Reeling Through Life: How I Learned to Live, Love, and Die at The Movies, Tara Ison, Soft Skull Press, 2015.

Born on a small island near Puerto Rico called Manhattan, Rochelle credits her Lower East Side roots with her love of culture, humor, and language. She lives in Los Angeles, has over three decades of U.S. Hispanic marketing experience, and is a recent Antioch MFA graduate. She holds a BFA in theatre from UC Irvine. Her work has appeared in Lilith Magazine, Role Reboothaikuniverse, NAILED, Advertising Age, and Lunch Ticket.

Now More Than Ever, Kendrick Lamar and Beyoncé

(What the white man say?)
A piece of mine’s
That’s what the white man wanted when I rhyme

“Untitled 3,” Kendrick Lamar

TPAB

In my small mountain hometown of Bailey, Colorado—filled with rednecks, conservative Christians, new age hippies, construction workers, adventure enthusiasts, and commuters to Denver, most of whom, like me, were white—I grew up knowing only two black kids. South Park is pretty much an amalgamation of the towns of Golden, Fairplay, and Evergreen, Colorado—all of which are a forty-minute drive from Bailey—and South Park, too, only has two black characters, one of whom is named, tellingly, “Token.”

Through music and literature, I became introduced to black American perspectives. In high school, rap and hip-hop weren’t necessarily my favorite genres, but I enjoyed them, and listened to them. My parents wouldn’t allow me to buy CDs or tapes with ominous “Explicit Content” warnings, but by then hip-hop had made its way into mainstream pop culture and the homes of black and white alike. I recorded songs by Dr. Dre and Snoop Dogg from the radio onto blank cassette tapes with my Sony boom box. My first mix-tapes. I could play the songs back whenever I wanted.

Lem 1

There is a strong history in this country of colonialism and cultural appropriation. To pretend America has always been a monolithic culture of white European Christian ancestry is to be willfully ignorant of history and plain reason. Many times we profited from the appropriation.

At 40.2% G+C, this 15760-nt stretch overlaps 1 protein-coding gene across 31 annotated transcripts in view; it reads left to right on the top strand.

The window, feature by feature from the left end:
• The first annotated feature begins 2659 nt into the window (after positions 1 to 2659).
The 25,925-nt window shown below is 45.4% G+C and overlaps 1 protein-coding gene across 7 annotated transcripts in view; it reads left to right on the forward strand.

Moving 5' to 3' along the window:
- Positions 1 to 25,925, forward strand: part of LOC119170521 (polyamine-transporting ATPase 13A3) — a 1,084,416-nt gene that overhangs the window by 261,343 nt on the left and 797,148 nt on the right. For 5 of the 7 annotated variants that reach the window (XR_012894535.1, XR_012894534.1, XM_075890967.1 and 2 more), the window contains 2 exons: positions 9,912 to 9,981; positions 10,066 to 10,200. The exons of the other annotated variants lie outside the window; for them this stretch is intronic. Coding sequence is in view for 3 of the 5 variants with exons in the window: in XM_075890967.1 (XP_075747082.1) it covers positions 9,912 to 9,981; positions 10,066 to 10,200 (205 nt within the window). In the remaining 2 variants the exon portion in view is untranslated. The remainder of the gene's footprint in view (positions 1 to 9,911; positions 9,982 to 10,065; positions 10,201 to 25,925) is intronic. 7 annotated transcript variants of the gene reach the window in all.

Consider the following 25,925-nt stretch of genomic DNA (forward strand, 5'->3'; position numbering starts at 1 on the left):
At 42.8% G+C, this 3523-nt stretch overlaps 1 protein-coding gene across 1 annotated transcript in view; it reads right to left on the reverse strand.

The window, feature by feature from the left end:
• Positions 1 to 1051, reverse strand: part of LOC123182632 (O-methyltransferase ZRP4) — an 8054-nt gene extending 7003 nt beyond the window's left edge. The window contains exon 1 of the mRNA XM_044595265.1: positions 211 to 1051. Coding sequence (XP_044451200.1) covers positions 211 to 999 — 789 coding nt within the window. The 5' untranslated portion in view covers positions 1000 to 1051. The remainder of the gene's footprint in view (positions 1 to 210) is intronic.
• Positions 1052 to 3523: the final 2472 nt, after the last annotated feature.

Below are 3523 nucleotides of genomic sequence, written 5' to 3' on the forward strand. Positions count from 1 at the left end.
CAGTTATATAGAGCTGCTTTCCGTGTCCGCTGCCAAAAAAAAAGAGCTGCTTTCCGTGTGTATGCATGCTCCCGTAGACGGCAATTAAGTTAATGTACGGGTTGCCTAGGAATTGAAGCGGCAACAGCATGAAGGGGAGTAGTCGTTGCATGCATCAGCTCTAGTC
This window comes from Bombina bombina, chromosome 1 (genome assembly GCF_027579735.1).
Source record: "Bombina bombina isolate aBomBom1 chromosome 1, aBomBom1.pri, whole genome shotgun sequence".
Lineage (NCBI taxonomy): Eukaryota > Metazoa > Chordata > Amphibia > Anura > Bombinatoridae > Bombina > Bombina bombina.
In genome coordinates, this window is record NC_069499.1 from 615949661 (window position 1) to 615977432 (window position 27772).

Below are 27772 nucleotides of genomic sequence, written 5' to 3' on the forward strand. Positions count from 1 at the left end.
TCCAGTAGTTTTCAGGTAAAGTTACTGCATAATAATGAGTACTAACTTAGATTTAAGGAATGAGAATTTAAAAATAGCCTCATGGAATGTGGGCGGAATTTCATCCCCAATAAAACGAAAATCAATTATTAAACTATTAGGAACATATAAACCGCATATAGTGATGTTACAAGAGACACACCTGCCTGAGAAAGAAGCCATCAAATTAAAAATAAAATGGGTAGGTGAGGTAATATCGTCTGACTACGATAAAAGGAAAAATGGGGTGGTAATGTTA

Maybe it’s my own awakening,  but I was struck this past year by the incredible string of music and literature that address race, black identity, and the black body. Albums and books that successfully dismantle and take on the dominant narrative. The narrative of white, modern, Western-European- influenced culture, that is sometimes called America.

This past year, Kendrick Lamar released To Pimp a Butterfly, and Beyoncé released her visual album, Lemonade. Ta-Nehisi Coates published Between the World and Me, and National Book Award Finalist Claudia Rankine released her book of poetry and lyrical essays about the black female body, Citizen. The hip-hop musical Hamilton, which consists of a mostly Latino and black cast, was recently nominated for an unprecedented sixteen Tony Awards. The rap group Run the Jewels brought politics back into hip-hop, with members Killer Mike (black) and El-P (white) slinging take-down lyrics about the police, the state, and the church with a ferocity and intelligence I’ve not seen before. They joined forces with folks like Zach de la Rocha from Rage Against the Machine and presidential candidate Bernie Sanders. Indie-music site Pitchfork named 2015 the best year of rap since 1993, and Kendrick Lamar’s “Alright,” is practically the video that represents the Black Lives Matter movement.